The boost given to global markets by the Federal Reserve cutting interest rates by a further 50 basis points two weeks ago failed to have the momentum to continue into last week, as investors took in further bad news on the US economy. Global markets were mixed, with the Dow losing some of its gains from the previous week. Japan finished lower, Europe and UK finished flat but the Pacific and emerging markets ended higher.
In the US, new home sales fell by 9.5 per cent in April. Up to now, this had been one area of the economy that had remained resilient. Then there was poor employment data that showed a rise in weekly jobless claims. After seeing the Dow climb comfortably over the 11,000 mark, investors in the US decided it was time to take profits. Tech stocks suffered after making good ground in recent weeks, with Cisco Sun Micro Systems and Oracle both shedding over 4 per cent on Wednesday.
The FTSE 100 looked like it was about to breach the elusive 6,000 level on Tuesday after six successive positive days, finishing just 23.4 points short. However, a poor day in the US on Tuesday, followed by further profit-taking the following day, meant a disappointing Wednesday in London, with markets finishing lower.
In Europe, markets were given some good news with talk of further monetary easing by the European Central Bank following a weak German business survey.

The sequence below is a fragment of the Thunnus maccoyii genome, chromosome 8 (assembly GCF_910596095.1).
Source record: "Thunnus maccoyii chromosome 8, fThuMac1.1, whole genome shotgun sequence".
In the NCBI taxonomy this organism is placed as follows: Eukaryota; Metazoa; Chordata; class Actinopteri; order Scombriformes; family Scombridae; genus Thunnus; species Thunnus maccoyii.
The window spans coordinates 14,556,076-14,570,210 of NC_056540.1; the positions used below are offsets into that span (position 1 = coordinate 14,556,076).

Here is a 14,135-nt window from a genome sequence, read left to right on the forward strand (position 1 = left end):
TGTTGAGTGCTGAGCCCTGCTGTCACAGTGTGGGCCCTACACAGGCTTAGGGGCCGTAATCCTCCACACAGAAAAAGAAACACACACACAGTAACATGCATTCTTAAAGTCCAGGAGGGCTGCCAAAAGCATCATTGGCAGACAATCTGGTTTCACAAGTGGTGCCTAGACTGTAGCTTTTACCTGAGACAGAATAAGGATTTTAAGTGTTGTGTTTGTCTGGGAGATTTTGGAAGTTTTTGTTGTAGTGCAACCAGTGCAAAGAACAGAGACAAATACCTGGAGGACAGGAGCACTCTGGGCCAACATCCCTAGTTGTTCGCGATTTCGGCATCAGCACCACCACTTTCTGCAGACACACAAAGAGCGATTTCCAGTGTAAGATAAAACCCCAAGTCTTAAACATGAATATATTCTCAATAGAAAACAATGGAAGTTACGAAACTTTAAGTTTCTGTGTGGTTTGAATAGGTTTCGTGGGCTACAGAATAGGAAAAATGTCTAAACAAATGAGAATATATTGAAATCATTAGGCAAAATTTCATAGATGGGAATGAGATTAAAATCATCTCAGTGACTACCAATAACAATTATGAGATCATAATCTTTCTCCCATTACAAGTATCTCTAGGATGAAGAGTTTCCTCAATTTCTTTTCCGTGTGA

The Nikkei 225 broke through the 14,000 level at close on Wednesday but was unable to stay above it as selling pressure in the technology sector saw the index end lower.
A limited supply of domestic economic and corporate data left the market struggling to find direction last week. America thwarted an assault on 6,000 by FTSE 100, with the index closing on Thursday where it started the week. The FTSE All Share was also flat. What performance there was came from the lower-cap end.
European bourses were generally flat over the week, with the FTSE Eurotop 300 marginally higher by 0.5 per cent. Tuesday saw gains in the IT sector, with Alcatel and STMicroelectronics up 4.5 and 3.3 per cent respectively. In the telecoms sector, Deutsche Telekom and Sonera gained 2.9 and 3.2 per cent on the same day.
Investors took profits earlier in the week after seeing a recovery in the market and following poor housing and jobs data. The Dow lost 1.6 per cent by Thursday's close, with the broader-based S&P index ending the four days flat. Inflationary pressures may point to the Fed reviewing its aggressive monetary easing policy.
The Nikkei 225 finished lower for the third week, down by 0.8 per cent. A good start to the week, which saw the index scale 14,000 on Wednesday, was tarnished with falls on Thursday and Friday, with profit-taking after poor data from the US. Investors are still awaiting clear proposals on the emergency economic package.
Markets in South-east Asia broadly had a good week, with the Hang Seng ending 2.2 per cent higher. In Hong Kong, shares in property developers were up but the tech sector was hit by profit-taking. Malaysia finished the week strongly, shrugging off weaker than expected first-quarter GDP figures, as did Thailand.
Overall, it was a flat week for global markets, with the FTSE world index finishing where it had started. Lack of economic and corporate data left the markets looking for direction. However, it was a better week for South-east Asian and emerging markets, with the Barings emerging index higher by 1.1 per cent at Thursday's close.